Another aspect of the present invention is a method of detecting an occurrence of an empty condition in a reservoir containing a liquid, said liquid having at least a high-purity. In a first embodiment of this method, the liquid flows over time from the reservoir to a metallic conduit in communication with the reservoir, said reservoir having a headspace pressurized by a gas above the liquid. The method includes multiple steps. The first step is to provide a fluid sensor adjacent the metallic conduit, said fluid sensor adapted to detect a presence of the liquid in the metallic conduit and to transmit at least one first signal indicative thereof. The fluid sensor also is adapted to detect a presence of the gas in the metallic conduit and to transmit at least one another signal indicative thereof. The second step is to detect with the fluid sensor a presence of the liquid in the metallic conduit, the fluid sensor transmitting said at least one first signal. The third step is to identify with the fluid sensor a subsequent absence of the liquid in the metallic conduit. Preferably the fluid sensor is an ultrasonic fluid sensor.

In one variation of the first embodiment of the method of detecting an occurrence of an empty condition, the step of identifying with the fluid sensor a subsequent absence of said liquid in the metallic conduit comprises two sub-steps. The first sub-step is to receive the at least one first signal from the fluid sensor. The second sub-step is to identify a subsequent absence of the at least one first signal from the fluid sensor.

A second embodiment of the method is similar to the first embodiment of the method, but includes several additional steps. The first additional step is to wait a predetermined period of time (e.g., about 2 seconds) after identifying the subsequent absence of the liquid. The second additional step is to sense with the fluid sensor a subsequent presence of a fluid in the metallic conduit. The third additional step is to determine with the fluid sensor whether the fluid is the liquid or the gas. The fourth additional step is to repeat the second and third steps, as well as the first, second and third additional steps, if the fluid is the fluid is determined to be the liquid. If the fluid is determined to be the gas, the final additional step is to transmit at least one another signal from the fluid sensor, said another signal indicating an occurrence of an empty condition in the reservoir.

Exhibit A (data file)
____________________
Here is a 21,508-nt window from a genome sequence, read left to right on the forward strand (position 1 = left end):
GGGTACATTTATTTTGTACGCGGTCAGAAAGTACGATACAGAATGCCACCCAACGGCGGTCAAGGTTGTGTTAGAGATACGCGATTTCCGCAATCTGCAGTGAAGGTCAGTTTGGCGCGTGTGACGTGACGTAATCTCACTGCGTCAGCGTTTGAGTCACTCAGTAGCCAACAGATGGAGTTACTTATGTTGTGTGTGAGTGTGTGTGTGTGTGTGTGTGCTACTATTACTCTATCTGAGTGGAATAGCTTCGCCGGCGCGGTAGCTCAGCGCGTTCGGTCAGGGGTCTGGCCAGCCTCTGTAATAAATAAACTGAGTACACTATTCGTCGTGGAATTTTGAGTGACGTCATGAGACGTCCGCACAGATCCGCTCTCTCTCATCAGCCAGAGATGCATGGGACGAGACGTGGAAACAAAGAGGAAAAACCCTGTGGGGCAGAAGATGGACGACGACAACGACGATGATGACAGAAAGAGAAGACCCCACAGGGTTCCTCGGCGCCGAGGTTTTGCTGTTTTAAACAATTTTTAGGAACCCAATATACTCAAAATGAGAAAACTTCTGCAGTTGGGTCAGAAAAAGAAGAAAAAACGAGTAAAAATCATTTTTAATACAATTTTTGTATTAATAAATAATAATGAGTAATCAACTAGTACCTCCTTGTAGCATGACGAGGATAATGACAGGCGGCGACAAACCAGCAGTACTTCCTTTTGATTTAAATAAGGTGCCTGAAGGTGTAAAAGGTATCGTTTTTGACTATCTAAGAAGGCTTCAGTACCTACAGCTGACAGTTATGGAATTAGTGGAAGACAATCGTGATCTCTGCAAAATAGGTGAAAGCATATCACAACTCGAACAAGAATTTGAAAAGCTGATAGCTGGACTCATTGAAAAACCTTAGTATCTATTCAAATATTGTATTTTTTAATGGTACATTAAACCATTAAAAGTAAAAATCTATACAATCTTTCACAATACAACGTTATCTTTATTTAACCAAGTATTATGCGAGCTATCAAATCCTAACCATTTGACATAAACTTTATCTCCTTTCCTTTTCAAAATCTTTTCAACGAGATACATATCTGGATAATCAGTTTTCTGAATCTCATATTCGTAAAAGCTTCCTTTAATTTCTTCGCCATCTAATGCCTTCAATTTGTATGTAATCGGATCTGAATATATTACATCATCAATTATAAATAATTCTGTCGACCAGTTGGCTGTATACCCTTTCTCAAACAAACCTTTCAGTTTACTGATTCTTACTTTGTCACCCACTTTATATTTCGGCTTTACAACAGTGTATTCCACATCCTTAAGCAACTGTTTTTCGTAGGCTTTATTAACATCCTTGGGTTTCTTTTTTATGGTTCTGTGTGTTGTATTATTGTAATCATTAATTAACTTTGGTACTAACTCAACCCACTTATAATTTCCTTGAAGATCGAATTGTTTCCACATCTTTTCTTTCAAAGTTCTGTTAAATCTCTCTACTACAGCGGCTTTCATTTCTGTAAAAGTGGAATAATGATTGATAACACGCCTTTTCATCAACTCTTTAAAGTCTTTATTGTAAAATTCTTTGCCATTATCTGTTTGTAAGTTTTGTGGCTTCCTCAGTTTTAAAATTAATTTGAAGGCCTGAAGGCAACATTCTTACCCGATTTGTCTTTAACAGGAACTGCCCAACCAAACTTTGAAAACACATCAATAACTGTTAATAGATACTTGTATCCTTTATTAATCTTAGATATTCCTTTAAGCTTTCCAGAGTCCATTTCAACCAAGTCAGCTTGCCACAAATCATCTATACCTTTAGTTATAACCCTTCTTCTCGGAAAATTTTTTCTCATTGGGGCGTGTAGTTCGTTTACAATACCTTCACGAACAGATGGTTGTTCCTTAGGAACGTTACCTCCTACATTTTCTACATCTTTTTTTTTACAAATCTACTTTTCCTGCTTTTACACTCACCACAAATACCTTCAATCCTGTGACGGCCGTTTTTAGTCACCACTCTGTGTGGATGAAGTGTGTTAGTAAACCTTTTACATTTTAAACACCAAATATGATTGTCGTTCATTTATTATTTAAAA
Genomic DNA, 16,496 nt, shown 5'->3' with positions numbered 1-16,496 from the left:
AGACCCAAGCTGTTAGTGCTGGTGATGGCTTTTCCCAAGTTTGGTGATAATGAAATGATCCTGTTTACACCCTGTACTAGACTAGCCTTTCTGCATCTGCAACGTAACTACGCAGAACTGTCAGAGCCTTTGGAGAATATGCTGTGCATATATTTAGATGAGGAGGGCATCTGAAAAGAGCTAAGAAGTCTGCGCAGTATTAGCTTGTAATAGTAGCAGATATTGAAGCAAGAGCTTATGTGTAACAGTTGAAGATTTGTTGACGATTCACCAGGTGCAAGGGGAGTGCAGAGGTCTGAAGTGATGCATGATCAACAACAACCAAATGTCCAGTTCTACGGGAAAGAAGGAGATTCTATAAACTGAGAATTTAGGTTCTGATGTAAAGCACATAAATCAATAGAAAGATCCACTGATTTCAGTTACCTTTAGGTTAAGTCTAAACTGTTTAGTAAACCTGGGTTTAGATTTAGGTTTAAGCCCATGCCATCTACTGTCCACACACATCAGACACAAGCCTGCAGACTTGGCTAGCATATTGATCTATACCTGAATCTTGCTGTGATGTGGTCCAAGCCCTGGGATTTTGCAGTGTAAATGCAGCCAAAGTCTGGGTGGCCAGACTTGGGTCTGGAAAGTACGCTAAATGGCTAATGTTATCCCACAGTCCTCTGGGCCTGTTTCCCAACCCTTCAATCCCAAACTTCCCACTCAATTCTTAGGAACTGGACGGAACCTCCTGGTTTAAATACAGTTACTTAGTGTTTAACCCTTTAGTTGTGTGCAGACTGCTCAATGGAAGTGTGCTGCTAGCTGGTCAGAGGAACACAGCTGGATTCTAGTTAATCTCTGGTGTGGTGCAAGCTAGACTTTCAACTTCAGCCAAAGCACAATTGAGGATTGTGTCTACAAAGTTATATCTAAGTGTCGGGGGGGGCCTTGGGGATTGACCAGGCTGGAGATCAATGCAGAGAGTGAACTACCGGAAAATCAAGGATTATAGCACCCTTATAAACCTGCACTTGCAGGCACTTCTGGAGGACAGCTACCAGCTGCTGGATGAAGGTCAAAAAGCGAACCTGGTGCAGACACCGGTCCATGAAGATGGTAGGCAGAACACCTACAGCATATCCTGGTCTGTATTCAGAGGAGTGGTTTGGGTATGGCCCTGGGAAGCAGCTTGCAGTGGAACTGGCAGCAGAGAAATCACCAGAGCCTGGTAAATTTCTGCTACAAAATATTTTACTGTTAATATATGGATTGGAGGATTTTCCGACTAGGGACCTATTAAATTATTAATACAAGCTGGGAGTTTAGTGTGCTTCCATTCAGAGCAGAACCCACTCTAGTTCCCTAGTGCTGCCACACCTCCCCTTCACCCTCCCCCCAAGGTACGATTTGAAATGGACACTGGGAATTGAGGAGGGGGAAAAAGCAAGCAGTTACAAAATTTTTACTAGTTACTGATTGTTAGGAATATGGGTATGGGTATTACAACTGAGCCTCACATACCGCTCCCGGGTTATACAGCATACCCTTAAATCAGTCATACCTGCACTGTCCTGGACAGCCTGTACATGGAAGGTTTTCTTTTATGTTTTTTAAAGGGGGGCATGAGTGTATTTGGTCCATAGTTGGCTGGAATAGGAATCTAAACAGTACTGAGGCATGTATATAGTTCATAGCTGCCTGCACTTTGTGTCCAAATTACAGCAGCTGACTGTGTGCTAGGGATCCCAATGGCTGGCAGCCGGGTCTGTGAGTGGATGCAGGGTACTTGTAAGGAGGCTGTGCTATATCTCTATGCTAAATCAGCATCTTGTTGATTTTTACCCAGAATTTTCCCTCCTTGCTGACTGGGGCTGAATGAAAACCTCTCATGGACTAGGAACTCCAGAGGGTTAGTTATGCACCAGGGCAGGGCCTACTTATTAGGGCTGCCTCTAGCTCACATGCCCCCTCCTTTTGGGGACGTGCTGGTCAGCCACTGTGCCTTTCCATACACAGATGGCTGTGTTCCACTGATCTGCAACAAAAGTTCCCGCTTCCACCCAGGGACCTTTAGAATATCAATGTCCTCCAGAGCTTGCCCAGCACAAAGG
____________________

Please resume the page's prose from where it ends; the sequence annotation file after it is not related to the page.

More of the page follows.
BRIEF DESCRIPTION OF SEVERAL VIEWS OF THE DRAWINGS

FIG. 1 is a process flow diagram illustrating one embodiment of the present invention.

FIG. 2 is a schematic illustration of one embodiment of the invention.

FIG. 3 is a perspective view of a clamp-on ultrasonic sensor of the type used in the present invention clamped on a line.

DETAILED DESCRIPTION OF THE INVENTION

The present invention is a chemical delivery system which is especially useful for delivering high-purity or ultra-high purity chemicals for, inter alia, semiconductor processing. Semiconductor processes require increasingly larger quantities of ultra-pure chemicals due to more stringent purity requirements for processing wafers of larger diameters. Ultra-high purity chemicals typically have less than one part per billion (ppb) by volume of contaminants, such as metals and the like.

The term “chemical” as used herein is intended to include any form of liquid, and should be understood to include pure or mixed chemicals, as well as liquids with substances suspended therein.

Included in the chemical delivery system of the present invention is a highly reliable, clean, non-intrusive means for detecting when a bulk reservoir reaches “empty” or “overfill”, as well as when liquid chemicals are in areas of the system (e.g., vent lines or vacuum lines) where liquids should not be present. This means for detecting includes the use of ultrasonic fluid sensors which, in the preferred embodiment, clamp on the lines in the system to sense liquid in the lines. This provides a method of detection which enables the user to consume essentially all of the available liquid chemical in the bulk reservoir, resulting in significant savings to the user and reduction in or elimination of disposal costs associated with returned chemicals.

Although different types of ultrasonic sensors may be used for the fluid sensors in the present invention, one such sensor is available from Cosense, Inc. of Hauppauge, N.Y. For example, the non-invasive ultrasonic sensor described in U.S. Pat. No. 5,663,503 is similar to the type of sensor used in the present invention. Although such sensors typically are used for measuring the level of a liquid in a vessel, the ultrasonic sensors in the present invention are used to detect the presence of fluid in conduits or process lines.

The ultrasonic sensor includes an element for transmitting and receiving ultrasonic energy. It usually is bonded by an adhesive to an exterior wall of a vessel or pipe, wherein the interior wall of the vessel or pipe has an interface with a fluid.

The chemical delivery system of the present invention is primarily a stainless steel system compatible with chemicals used in chemical vapor deposition (CVD) processes, such as TEOS. The system provides a safe, clean, and efficient method of supplying a chemical to process tools. The system automatically supplies the chemical to multiple tools, automatically monitors the chemical fill level of two reservoirs in the system, and notifies an operator when the reservoirs are low or empty and when there is an overfill condition or malfunction in the system.

A preferred embodiment of the invention is illustrated in FIG. 1. While the system 20 is described with reference to high-purity TEOS (tetraethylorthosilicate), the system also may be used with many other high-purity source chemicals, as persons skilled in the art will recognize. Other chemicals which may be used include, but are not limited to, those listed in Table 1.